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Presentation: Pendente Lite Orders in Virginia


This is a presentation on pendente lite (or temporary) orders in Virginia, which can be obtained while family law cases are being litigated.

This blog is an advertisement for the Law Office of Philip R. Yabut, PLLC, and the information in this post is not to be construed as legal advice, nor does reading it form an attorney-client relationship. Please do not post confidential information in the comments section.

Philip R. Yabut, Esq. || 1100 N. Glebe Road, Suite 1010, Arlington, VA 22201 || (571) 393-1236 || pyabut01@gmail.com

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What can be included in spousal support?


"the provider" by author

“the provider” by author

When a marriage ends, there is always the possibility of a significant decrease of income for each party, especially if one of the parties made a lot more money than the other.  The purpose of spousal support (alimony) is to help alleviate the sudden reduction in income for the more disadvantaged party.

Spousal support can be negotiated between the parties or determined by a judge, and it is usually meant to be temporary, ending after a specified term, remarriage by the party receiving payments, or the death of either spouse.  However, a judge can establish permanent support under certain circumstances, such as the supported spouse’s inability to become self-supporting.

If the parties cannot reach an agreement for spousal support, the judge is required to take the following factors into consideration, as listed in Va. Code § 20-107.1:

1. The obligations, needs and financial resources of the parties, including but not limited to income from all pension, profit sharing or retirement plans, of whatever nature;

2. The standard of living established during the marriage;

3. The duration of the marriage;

4. The age and physical and mental condition of the parties and any special circumstances of the family;

5. The extent to which the age, physical or mental condition or special circumstances of any child of the parties would make it appropriate that a party not seek employment outside of the home;

6. The contributions, monetary and nonmonetary, of each party to the well-being of the family;

7. The property interests of the parties, both real and personal, tangible and intangible;

8. The provisions made with regard to the marital property under § 20-107.3;

9. The earning capacity, including the skills, education and training of the parties and the present employment opportunities for persons possessing such earning capacity;

10. The opportunity for, ability of, and the time and costs involved for a party to acquire the appropriate education, training and employment to obtain the skills needed to enhance his or her earning ability;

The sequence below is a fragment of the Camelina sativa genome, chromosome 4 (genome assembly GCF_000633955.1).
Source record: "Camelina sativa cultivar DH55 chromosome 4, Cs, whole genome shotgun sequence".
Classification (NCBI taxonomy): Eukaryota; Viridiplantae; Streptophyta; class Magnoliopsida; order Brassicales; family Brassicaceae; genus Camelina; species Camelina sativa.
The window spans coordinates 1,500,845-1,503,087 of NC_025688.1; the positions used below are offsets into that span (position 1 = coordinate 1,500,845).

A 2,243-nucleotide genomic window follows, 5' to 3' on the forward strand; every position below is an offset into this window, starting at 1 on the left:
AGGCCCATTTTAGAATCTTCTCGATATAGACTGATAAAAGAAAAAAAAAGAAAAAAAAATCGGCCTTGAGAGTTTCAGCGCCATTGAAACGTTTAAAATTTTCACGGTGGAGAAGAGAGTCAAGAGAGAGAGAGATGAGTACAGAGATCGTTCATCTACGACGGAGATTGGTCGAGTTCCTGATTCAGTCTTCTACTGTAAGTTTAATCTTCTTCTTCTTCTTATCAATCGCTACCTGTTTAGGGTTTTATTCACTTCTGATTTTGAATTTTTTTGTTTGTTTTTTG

11. The decisions regarding employment, career, economics, education and parenting arrangements made by the parties during the marriage and their effect on present and future earning potential, including the length of time one or both of the parties have been absent from the job market;

12. The extent to which either party has contributed to the attainment of education, training, career position or profession of the other party; and

13. Such other factors, including the tax consequences to each party, as are necessary to consider the equities between the parties.

This blog is an advertisement for the Law Office of Philip R. Yabut, PLLC, and the information in this post is not to be construed as legal advice, nor does reading it form an attorney-client relationship. Please do not post confidential information in the comments section.

Philip R. Yabut, Esq. || 1100 N. Glebe Road, Suite 1010, Arlington, VA 22201 || (571) 393-1236 || pyabut01@gmail.com

Change a Judge Can Believe In


Grand Canyon Mather Point Spring Storm 2011_5067a
National Park Service

To paraphrase the old philosopher Heraclitus, change is the only constant in the universe. Everything in nature is in continuous movement, and one never sees the exact same thing twice. You can go to the same spot overlooking the Grand Canyon a thousand times, but each visit is unique, a little (or a lot) different. No matter how similar it looks, if you examine your surroundings more closely, you’ll find differences both obvious and subtle.

In family law, change is paramount in cases of child and spousal support. After the judge’s initial support decree, the parties have two choices: live with it until it expires on its own, or try to amend it. Both the Virginia and District of Columbia codes provide for modification of support orders if the party asking for it can show a material change in circumstances.   That change can be as major as a new (or loss of a) job, marriage, health problems — or something as mundane as the passage of time.  If you show the judge that things are different, you can get more (or be compelled to provide less) support for yourself or your children.

Support guidelines are generally mechanical in nature — you both supply income and assets/liabilities information and, for the most part, the judge chooses the number that comes up.  The judge has some leeway for extenuating circumstances like those I mentioned above.  When you seek a support order modification, be sure to tell your attorney everything you can think of that can or actually does affect your financial status, no matter how mundane.  Because even the smallest change can be significant.

This blog is an advertisement for the Law Office of Philip R. Yabut, PLLC, and the information in this post is not to be construed as legal advice, nor does reading it form an attorney-client relationship. Please do not post confidential information in the comments section.